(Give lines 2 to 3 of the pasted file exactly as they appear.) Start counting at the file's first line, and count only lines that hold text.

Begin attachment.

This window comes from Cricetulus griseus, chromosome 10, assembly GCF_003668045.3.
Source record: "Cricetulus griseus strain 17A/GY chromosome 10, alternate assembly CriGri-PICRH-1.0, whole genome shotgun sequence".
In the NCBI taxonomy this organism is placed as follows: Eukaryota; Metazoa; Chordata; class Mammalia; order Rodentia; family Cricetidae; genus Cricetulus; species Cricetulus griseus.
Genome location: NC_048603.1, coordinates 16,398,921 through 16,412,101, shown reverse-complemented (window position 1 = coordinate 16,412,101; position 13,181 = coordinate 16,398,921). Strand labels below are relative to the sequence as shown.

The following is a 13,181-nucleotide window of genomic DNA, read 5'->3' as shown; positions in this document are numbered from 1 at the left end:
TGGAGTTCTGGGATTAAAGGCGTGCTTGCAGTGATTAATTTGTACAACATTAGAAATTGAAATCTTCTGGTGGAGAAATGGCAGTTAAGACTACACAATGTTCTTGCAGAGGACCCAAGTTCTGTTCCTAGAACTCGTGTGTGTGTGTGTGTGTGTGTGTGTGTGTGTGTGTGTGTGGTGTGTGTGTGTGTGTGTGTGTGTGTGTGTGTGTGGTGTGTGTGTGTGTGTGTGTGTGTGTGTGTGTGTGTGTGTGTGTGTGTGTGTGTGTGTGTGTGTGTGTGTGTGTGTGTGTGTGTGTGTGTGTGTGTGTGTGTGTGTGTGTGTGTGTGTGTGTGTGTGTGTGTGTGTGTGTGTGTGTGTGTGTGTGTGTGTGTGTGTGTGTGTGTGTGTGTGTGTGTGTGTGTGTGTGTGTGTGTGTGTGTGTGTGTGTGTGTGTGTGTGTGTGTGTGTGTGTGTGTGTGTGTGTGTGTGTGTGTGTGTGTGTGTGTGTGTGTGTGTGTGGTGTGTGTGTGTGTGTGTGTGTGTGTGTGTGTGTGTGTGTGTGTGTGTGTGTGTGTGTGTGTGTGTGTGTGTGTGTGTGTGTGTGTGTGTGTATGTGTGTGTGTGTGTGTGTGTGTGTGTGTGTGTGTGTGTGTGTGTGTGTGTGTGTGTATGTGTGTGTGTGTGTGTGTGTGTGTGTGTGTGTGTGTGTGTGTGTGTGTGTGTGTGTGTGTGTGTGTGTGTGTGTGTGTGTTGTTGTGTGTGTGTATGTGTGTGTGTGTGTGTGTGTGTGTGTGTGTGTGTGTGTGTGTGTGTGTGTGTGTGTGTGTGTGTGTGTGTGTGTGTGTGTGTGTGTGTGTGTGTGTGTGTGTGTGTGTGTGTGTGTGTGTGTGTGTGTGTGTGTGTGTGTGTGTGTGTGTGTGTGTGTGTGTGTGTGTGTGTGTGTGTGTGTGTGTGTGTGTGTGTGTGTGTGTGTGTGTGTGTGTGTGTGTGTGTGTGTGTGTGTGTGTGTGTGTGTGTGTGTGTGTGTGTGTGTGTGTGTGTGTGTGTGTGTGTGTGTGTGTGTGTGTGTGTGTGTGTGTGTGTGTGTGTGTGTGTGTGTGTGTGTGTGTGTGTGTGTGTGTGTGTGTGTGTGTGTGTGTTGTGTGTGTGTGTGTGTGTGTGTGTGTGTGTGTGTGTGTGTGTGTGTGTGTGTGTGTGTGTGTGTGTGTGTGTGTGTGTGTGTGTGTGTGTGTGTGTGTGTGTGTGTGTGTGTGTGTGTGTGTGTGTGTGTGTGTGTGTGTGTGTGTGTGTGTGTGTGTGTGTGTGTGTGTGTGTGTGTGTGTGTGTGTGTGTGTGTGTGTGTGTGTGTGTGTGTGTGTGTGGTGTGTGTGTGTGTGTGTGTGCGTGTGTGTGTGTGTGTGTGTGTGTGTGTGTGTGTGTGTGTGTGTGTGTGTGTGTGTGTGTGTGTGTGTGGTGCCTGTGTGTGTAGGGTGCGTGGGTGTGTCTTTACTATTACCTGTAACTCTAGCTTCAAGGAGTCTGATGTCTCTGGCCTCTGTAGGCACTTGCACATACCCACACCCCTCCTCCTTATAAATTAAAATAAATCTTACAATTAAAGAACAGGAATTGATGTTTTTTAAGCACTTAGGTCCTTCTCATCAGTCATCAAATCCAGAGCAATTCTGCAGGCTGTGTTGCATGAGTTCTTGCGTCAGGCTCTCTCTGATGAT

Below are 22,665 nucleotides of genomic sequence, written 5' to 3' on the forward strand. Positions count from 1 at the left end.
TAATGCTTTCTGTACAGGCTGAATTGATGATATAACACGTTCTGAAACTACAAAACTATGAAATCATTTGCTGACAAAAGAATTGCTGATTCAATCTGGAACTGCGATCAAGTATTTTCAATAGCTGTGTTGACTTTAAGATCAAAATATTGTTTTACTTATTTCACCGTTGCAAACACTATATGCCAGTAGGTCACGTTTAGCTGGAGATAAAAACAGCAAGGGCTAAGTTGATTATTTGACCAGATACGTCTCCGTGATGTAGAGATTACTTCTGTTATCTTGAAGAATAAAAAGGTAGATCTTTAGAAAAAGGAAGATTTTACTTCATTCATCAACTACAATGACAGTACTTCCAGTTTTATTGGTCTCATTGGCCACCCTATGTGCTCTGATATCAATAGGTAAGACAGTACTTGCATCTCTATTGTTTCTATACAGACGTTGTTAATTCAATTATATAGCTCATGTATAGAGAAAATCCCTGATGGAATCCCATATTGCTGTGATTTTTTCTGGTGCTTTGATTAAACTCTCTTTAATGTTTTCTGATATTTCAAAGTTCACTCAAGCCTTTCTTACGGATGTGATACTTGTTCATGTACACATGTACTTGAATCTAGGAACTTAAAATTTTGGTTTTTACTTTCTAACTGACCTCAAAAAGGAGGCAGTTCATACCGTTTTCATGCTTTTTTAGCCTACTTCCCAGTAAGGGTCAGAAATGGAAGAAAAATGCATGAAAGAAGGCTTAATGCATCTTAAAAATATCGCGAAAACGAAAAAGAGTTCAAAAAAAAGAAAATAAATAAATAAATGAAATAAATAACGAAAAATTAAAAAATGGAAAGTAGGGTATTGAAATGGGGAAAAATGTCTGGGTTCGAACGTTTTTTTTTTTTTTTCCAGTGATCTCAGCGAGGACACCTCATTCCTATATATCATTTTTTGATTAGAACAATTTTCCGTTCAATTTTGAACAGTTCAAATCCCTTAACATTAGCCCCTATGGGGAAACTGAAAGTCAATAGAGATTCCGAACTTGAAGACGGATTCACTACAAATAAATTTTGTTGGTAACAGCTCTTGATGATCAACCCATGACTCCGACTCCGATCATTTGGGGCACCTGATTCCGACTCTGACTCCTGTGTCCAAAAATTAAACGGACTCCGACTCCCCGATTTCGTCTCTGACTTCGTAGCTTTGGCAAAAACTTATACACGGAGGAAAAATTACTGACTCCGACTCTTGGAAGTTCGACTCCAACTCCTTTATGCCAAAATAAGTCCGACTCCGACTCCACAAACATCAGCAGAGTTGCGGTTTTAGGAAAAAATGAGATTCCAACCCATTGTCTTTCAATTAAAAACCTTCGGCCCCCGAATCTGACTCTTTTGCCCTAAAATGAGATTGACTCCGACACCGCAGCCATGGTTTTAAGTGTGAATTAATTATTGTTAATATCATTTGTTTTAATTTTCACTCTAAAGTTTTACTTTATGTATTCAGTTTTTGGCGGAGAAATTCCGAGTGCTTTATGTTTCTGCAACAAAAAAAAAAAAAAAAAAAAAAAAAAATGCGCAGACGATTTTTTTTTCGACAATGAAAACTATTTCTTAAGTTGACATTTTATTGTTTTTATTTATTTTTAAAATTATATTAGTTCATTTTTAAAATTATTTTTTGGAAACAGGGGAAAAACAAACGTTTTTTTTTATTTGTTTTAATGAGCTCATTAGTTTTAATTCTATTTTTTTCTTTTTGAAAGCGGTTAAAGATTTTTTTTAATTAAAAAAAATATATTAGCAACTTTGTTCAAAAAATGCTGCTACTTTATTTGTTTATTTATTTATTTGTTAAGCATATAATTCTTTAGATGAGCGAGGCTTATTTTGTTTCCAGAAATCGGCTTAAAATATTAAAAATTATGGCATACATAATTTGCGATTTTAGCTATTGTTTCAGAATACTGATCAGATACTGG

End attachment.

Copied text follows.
Source record: "Cricetulus griseus strain 17A/GY chromosome 10, alternate assembly CriGri-PICRH-1.0, whole genome shotgun sequence".
In the NCBI taxonomy this organism is placed as follows: Eukaryota; Metazoa; Chordata; class Mammalia; order Rodentia; family Cricetidae; genus Cricetulus; species Cricetulus griseus.